Dogs

Fluffy Dog Breeds – The Softest Dogs On The Planet

Fluffy Dogs
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Fluffy dogs are magical. They are out of this world. And Yes! these dog breeds are waiting to be all yours!

Wow! If you were planning to buy some white, silky, velvety, smooth soft cushion pillows, then wait a second. You better miss that trip to your nearest home décor shop and get yourself a new fluffy dog.

Are we kidding? Probably, sort of!

If you are that part of the world where winters are long or just want some extra warmth, cute fluffy dogs can offer some nice snuggle sessions and excellent foot warming services.

Take a look at some of the most wonderful fluffy dogs that are guaranteed to spice up your life in a jiffy.

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Pomeranian

  • Height – 6-7 inches
  • Weight – 3-7 lbs
  • Lifespan – 12-16 years
  • Group – Toy group

History

Pomeranians have acquired their name from a place called “Pomerania” in Germany. Pomerania, in short, means “Land by the sea.”

Appearance

With ideal weight between 3-7 lbs, Pomeranians are related to sled dogs of Lapland and Iceland.

The Nordic ancestry is clearly visible in their plush superior heavily plumed tail and plush double coats.

Pomeranians have foxy faces with their pointy ears but it’s their temperament that catapults them on world stage every now and then.

Temperament

Highly extrovert dogs, these dogs exhibit a keen sense of a vivacious attitude and intelligence. They are not only outstanding therapy dogs but also perform well in sports activities including therapy dogs.

Poms are ideally suited to participate in the conformation ring due to their ”I’m the boss” attitude.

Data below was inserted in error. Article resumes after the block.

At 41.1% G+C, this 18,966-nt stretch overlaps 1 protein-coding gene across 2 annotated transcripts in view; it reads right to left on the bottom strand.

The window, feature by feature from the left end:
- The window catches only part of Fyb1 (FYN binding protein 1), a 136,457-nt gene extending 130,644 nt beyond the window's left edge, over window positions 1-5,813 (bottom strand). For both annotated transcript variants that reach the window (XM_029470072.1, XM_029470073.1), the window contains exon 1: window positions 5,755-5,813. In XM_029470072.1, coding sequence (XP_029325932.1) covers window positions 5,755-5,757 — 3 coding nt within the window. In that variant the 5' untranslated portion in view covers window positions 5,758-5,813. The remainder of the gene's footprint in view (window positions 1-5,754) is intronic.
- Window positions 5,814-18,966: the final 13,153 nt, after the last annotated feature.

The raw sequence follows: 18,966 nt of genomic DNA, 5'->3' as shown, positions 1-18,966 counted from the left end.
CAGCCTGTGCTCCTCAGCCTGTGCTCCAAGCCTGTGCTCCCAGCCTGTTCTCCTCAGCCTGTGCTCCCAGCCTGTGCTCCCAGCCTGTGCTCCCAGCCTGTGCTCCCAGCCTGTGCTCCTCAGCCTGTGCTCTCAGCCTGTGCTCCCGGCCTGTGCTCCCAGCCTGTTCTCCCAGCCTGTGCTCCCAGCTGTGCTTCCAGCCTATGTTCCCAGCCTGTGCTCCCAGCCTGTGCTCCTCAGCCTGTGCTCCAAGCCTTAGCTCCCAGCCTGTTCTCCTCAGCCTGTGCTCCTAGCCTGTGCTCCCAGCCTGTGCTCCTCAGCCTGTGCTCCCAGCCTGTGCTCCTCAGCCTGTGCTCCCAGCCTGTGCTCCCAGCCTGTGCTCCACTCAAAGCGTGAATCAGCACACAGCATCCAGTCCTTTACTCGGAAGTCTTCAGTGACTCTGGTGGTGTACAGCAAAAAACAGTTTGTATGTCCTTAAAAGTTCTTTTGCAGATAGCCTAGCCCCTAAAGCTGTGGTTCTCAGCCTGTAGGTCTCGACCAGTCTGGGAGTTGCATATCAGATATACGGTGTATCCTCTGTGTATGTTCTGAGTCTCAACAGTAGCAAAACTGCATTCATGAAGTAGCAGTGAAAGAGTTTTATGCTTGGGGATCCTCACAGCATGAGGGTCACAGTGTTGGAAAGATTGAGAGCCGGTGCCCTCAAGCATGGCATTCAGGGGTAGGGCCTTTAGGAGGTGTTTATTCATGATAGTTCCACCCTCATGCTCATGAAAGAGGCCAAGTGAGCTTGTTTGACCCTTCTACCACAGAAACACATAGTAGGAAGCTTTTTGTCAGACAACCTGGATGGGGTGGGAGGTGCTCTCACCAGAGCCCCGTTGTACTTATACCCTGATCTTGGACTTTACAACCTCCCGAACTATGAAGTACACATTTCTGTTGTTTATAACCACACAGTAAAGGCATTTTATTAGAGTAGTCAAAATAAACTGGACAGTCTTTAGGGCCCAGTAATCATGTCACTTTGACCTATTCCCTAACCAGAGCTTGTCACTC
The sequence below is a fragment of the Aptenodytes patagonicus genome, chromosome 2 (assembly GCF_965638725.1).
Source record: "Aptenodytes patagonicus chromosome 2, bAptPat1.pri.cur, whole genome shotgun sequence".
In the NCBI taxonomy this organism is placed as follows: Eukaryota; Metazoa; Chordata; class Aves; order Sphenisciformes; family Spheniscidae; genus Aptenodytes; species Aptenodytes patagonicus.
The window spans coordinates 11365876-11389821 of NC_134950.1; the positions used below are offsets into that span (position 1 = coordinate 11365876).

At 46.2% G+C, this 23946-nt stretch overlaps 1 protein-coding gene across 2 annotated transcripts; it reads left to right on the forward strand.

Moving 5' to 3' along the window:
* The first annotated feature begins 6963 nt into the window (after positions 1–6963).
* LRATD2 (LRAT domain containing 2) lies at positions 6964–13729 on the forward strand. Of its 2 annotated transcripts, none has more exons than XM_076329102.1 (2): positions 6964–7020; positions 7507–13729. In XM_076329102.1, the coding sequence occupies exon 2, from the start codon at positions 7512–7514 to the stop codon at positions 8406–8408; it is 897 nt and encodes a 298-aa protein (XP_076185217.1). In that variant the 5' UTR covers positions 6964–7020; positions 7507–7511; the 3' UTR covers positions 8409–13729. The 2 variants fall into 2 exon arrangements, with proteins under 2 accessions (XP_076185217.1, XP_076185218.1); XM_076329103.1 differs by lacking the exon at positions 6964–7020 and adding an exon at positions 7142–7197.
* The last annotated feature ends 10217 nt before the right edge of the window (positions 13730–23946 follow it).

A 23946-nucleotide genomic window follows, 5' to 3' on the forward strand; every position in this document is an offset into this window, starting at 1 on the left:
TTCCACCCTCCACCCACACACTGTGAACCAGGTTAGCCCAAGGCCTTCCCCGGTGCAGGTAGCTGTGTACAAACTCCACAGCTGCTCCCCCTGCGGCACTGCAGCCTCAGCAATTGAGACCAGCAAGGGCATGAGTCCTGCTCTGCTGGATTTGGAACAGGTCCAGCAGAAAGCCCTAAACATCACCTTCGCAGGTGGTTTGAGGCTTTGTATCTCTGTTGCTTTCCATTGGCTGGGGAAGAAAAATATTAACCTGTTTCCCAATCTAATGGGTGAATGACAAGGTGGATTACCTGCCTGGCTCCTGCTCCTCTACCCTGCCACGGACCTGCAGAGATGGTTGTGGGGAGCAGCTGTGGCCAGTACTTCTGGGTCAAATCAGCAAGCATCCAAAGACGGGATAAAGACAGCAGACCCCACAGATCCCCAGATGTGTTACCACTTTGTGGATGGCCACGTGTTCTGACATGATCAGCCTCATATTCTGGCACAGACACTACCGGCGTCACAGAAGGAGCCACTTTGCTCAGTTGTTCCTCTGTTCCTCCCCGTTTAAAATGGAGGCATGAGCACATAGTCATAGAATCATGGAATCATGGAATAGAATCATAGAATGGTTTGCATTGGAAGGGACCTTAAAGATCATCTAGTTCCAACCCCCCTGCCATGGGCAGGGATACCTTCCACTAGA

This supreme nature has uniquely placed them on a popular pedestal in history.

Unknown Facts about Pomeranians

  • The real name of “Minute Waltz” composed by Frederic Chopin is “Little Dog Waltz” or “Valse du Petit.” Inspired by a Pom chasing its own tail, Frederic Chopin has said to have composed this piece.
  • The great Austrian composer Mozart owned a Pom named Pimperl.
  • Painter Michelangelo worked on the Sistine Chapel from 1508-1512 with a Pom at his side.
  • Queen Victoria, at one point in her life, had something close to 35 Pomeranians.
  • When the Titanic sank, the Poms happily survived the watery grave proving that they are spunky little dogs who can escape any adversity.

Keeshond

  • Height – 18 inches(male), 17 inches(female)
  • Weight – 35-45 lbs
  • Lifespan – 12-15 years
  • Group – Non-Sporting group

History

The Keeshond represents a nimble-footed, hardy dog who worked as a companion and guard dog on Dutch vessels.

Keeshonden was the sign of the Dutch Patriots Party. The name might resemble two leaders called “Kees.”

Appearance

These sturdy dogs descend from the spitz type dogs that include Samoyeds and Pomeranians.

“Spitzy” Keeshonden consists of a plumed tail, an abundant coat, pointed ears, and a foxy face.

The “spectacles” or the distinct markings or shadings around the eyes promote the impression that Keeshonden are wearing trendy eyewear.

The spectacle markings draw importance to an intelligent, alert expression.

Temperament

The Keeshond is not overly aggressive or timid but, instead, is friendly and outgoing with both other dogs and people.

Keeshonden are an affectionate, active, intelligent, and smart companion.

Grooming and Shedding

The Keeshond needs regular brushing. This dog sheds its undercoat at least twice a year. The fluffy outer coat puffs away giving the dog it’s present look.

Unknown Facts about Keeshonden

  • The name Keeshond is pronounced as “Kayz-hawnd.”
  • Keeshonden appeared in infinite cartoons and pictures that were part of Dutch political party.
  • The Patriots were once led by a leader named Kees de Gyselaer. His pet dog was called Kees. Kees, in turn, gave the breed its name and later became the identity of the Patriots.
  • Keeshonden served on a lot of vessels plying on the river Rhine.

Samoyed

  • Height – 21-23.5 inches(male), 19-21 inches(female)
  • Weight – 35-50 lbs(female), 45-65 lbs(male)
  • Lifespan – 12-14 years
  • Group – Working group

History

Samoyeds, the cutest sled dogs, were mainly bred to work in coldest locales. In Oymyakon, a Siberian town, for instance, the temperature can reach minus-60 degrees.

The coat of this dog protects it against cold conditions.

Appearance

The Sammy’s white fluffy coat safeguards it against all such cold conditions. Impervious to cold, tireless, agile, and strong,  Sammies are stunningly beautiful but steadily functional.

These dogs have upturned corners and these prevent the Sammies from drooling.